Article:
Technically this is a Peter Recommends, because he’s been referencing it off and on since it was published last October, but he finally sent it to me yesterday:

The New Yorker – BOSS RAILThe disaster that exposed the underside of the boom. By Evan Osnos

It’s very long, and I could’ve quoted the whole thing on Twitter if the character lengths would let me, but this is probably the scariest (but not the most upsetting, which is the robbing of the mother’s fanny pack, closer to the beginning), so I’ll quote this, just to get everyone interested and, well, it’s so horrible it deserves to be disseminated:

Like many others, Ding knew something that government auditors uncovered only later: China’s most famous public-works project was an ecosystem almost perfectly hospitable to corruption—opaque, unsupervised, and overflowing with cash, especially after the government announced a stimulus to mitigate the effects of the 2008 global financial crisis. It boosted funding for railway projects to more than a hundred billion dollars in 2010. In some cases, the bidding period was truncated from five days to thirteen hours. In others, the bids were mere theatre, because construction had already begun. Cash was known to vanish: in one instance, seventy-eight million dollars that had been set aside to compensate people whose homes had been demolished to make way for railroad tracks disappeared. Middlemen expected cuts of between one and six per cent. “If a project is four and a half billion, the middleman is taking home two hundred million,” Wang said. “And, of course, nobody says a word.”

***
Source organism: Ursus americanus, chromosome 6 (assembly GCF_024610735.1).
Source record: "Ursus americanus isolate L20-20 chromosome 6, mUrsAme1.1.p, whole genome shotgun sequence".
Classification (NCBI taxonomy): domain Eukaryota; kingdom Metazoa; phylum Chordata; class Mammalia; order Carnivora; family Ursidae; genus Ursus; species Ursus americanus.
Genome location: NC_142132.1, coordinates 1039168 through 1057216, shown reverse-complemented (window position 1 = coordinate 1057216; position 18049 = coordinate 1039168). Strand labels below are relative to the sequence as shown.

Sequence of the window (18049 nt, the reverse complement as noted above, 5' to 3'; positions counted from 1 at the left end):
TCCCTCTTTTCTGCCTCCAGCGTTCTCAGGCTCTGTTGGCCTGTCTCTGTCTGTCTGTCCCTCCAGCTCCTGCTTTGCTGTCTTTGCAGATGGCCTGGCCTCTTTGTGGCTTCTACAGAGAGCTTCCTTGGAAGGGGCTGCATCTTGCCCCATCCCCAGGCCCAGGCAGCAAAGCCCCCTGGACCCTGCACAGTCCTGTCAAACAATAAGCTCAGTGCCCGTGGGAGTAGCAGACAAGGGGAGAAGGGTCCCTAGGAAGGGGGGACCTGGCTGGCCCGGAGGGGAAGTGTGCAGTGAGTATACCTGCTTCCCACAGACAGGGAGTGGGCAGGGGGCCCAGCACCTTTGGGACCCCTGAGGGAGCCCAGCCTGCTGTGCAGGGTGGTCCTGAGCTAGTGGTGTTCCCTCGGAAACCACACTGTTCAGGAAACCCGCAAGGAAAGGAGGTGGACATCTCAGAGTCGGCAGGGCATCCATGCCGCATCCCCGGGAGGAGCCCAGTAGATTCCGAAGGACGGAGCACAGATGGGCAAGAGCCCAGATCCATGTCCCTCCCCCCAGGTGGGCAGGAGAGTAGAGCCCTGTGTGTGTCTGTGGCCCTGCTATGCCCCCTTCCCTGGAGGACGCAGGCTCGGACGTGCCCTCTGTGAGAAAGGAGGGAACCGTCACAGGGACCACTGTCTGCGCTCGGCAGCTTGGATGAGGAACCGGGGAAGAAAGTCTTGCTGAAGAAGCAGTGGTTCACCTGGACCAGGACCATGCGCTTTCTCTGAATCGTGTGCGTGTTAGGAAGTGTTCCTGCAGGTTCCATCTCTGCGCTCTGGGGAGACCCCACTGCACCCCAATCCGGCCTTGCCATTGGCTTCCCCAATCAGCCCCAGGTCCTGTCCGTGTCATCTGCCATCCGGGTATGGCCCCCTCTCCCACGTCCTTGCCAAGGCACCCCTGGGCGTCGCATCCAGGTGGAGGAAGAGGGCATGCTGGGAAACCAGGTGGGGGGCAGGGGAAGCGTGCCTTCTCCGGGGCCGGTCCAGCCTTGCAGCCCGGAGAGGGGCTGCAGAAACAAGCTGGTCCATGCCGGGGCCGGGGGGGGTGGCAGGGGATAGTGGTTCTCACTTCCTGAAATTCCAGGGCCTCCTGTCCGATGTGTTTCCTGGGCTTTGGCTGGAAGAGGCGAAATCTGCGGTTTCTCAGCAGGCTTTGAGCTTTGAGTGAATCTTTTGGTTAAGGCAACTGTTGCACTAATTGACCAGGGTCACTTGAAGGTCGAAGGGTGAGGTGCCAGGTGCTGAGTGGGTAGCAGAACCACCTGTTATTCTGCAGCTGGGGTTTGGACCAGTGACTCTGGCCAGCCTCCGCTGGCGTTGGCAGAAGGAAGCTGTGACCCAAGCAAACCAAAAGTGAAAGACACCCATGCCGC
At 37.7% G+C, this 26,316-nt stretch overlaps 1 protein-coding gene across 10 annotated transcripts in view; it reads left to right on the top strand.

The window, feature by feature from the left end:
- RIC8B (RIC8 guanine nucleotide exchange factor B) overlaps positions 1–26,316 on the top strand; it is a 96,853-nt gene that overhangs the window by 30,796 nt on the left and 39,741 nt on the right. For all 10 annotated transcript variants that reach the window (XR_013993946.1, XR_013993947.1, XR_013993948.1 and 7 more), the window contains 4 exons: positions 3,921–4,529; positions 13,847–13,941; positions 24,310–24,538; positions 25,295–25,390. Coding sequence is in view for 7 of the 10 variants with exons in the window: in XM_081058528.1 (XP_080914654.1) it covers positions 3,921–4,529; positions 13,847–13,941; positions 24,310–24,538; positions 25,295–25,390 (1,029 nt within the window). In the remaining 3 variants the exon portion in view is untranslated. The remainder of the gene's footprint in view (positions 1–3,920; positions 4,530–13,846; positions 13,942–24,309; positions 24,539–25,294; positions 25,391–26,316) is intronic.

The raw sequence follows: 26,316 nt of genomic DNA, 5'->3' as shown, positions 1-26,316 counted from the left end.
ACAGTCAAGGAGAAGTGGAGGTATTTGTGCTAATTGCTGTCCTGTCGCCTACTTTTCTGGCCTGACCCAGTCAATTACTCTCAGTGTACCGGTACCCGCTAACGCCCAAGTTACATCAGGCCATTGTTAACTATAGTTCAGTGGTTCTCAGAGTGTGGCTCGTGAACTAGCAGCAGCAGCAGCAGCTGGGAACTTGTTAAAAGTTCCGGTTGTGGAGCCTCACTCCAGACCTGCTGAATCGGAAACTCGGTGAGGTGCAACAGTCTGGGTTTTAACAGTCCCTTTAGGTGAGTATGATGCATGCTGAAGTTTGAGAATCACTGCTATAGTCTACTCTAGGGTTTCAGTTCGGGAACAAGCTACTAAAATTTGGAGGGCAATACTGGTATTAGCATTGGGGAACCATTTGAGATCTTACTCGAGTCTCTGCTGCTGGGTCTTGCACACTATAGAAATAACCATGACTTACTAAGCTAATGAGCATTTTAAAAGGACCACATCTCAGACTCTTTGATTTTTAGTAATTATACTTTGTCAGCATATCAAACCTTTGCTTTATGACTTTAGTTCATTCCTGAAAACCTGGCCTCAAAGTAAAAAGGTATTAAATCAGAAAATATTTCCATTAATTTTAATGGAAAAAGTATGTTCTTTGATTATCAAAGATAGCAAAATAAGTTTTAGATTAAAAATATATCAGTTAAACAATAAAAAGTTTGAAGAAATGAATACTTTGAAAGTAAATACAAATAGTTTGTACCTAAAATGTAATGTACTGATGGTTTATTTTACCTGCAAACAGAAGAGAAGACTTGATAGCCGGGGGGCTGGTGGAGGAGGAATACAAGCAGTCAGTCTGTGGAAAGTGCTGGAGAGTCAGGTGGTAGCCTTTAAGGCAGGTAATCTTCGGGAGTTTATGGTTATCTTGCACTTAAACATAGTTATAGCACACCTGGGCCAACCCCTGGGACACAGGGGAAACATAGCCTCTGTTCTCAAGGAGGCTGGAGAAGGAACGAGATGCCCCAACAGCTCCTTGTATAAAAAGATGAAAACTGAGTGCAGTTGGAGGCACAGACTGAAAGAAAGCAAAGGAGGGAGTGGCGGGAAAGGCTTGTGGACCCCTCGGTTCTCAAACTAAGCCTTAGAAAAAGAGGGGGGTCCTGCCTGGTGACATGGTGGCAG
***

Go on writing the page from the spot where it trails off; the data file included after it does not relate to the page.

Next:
One of the most common rackets was illegal subcontracting. A single contract could be divvied up and sold for kickbacks, then sold again and again, until it reached the bottom of a food chain of labor, where the workers were cheap and unskilled. (The practice is hardly unique to the railways: in 2010, a rookie welder employed by an illegal subcontractor was working on a dormitory in Shanghai when he dropped his torch and set the building on fire; fifty-eight people died.) In November, 2011, a former cook with no engineering experience was found to be building a high-speed railway bridge using a crew of unskilled migrant laborers who substituted crushed stones for cement in the foundation. In railway circles, the practice of substituting cheap materials for real ones was common enough to rate its own expression: touliang huanzhu—robbing the beams to put in the pillars.

The other thing that’s just amazing, but sort of in an I-know-of-the-type sort of way, is this woman Ding Shumiao, who’s a tall, unattractive, peasant-looking illiterate with MILLIONS OF (ill-begotten) DOLLARS swishing around under her mattress. That’s the trouble with corruption. It just sort of makes you wonder about the people you meet.

Read the whole thing (unless you have already and I’m the last one on earth to see this). It’s long, but it goes quick.